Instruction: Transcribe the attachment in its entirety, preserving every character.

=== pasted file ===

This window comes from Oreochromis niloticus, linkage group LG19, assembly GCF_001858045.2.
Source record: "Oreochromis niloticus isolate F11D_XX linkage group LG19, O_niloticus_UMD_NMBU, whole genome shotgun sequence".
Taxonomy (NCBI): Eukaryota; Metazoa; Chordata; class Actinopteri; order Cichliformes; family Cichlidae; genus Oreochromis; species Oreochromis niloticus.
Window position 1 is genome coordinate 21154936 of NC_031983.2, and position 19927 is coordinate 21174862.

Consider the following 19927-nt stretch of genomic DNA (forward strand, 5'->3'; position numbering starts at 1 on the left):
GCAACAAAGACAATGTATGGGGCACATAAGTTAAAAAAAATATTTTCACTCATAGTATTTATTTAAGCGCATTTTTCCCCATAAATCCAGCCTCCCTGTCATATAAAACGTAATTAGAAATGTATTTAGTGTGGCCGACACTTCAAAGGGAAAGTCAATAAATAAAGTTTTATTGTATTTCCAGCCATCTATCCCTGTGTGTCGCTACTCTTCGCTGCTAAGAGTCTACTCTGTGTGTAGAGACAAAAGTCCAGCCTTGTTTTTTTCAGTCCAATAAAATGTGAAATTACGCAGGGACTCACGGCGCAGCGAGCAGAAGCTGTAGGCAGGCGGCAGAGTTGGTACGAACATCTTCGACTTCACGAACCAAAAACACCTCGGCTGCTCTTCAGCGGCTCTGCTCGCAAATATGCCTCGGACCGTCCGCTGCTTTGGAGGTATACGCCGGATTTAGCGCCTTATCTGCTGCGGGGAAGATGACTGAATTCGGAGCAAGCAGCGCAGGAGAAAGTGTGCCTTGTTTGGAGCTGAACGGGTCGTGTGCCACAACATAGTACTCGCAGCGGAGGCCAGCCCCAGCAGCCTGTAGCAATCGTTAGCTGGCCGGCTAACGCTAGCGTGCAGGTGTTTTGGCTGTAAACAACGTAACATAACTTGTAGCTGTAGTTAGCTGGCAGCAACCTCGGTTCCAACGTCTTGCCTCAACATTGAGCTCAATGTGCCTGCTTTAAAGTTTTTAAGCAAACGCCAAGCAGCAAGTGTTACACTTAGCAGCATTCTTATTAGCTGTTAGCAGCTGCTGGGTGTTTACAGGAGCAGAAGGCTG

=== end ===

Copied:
This window comes from Oreochromis niloticus, linkage group LG19, assembly GCF_001858045.2.
Source record: "Oreochromis niloticus isolate F11D_XX linkage group LG19, O_niloticus_UMD_NMBU, whole genome shotgun sequence".
Taxonomy (NCBI): Eukaryota; Metazoa; Chordata; class Actinopteri; order Cichliformes; family Cichlidae; genus Oreochromis; species Oreochromis niloticus.
Window position 1 is genome coordinate 21154936 of NC_031983.2, and position 19927 is coordinate 21174862.

Consider the following 19927-nt stretch of genomic DNA (forward strand, 5'->3'; position numbering starts at 1 on the left):
GCAACAAAGACAATGTATGGGGCACATAAGTTAAAAAAAATATTTTCACTCATAGTATTTATTTAAGCGCATTTTTCCCCATAAATCCAGCCTCCCTGTCATATAAAACGTAATTAGAAATGTATTTAGTGTGGCCGACACTTCAAAGGGAAAGTCAATAAATAAAGTTTTATTGTATTTCCAGCCATCTATCCCTGTGTGTCGCTACTCTTCGCTGCTAAGAGTCTACTCTGTGTGTAGAGACAAAAGTCCAGCCTTGTTTTTTTCAGTCCAATAAAATGTGAAATTACGCAGGGACTCACGGCGCAGCGAGCAGAAGCTGTAGGCAGGCGGCAGAGTTGGTACGAACATCTTCGACTTCACGAACCAAAAACACCTCGGCTGCTCTTCAGCGGCTCTGCTCGCAAATATGCCTCGGACCGTCCGCTGCTTTGGAGGTATACGCCGGATTTAGCGCCTTATCTGCTGCGGGGAAGATGACTGAATTCGGAGCAAGCAGCGCAGGAGAAAGTGTGCCTTGTTTGGAGCTGAACGGGTCGTGTGCCACAACATAGTACTCGCAGCGGAGGCCAGCCCCAGCAGCCTGTAGCAATCGTTAGCTGGCCGGCTAACGCTAGCGTGCAGGTGTTTTGGCTGTAAACAACGTAACATAACTTGTAGCTGTAGTTAGCTGGCAGCAACCTCGGTTCCAACGTCTTGCCTCAACATTGAGCTCAATGTGCCTGCTTTAAAGTTTTTAAGCAAACGCCAAGCAGCAAGTGTTACACTTAGCAGCATTCTTATTAGCTGTTAGCAGCTGCTGGGTGTTTACAGGAGCAGAAGGCTG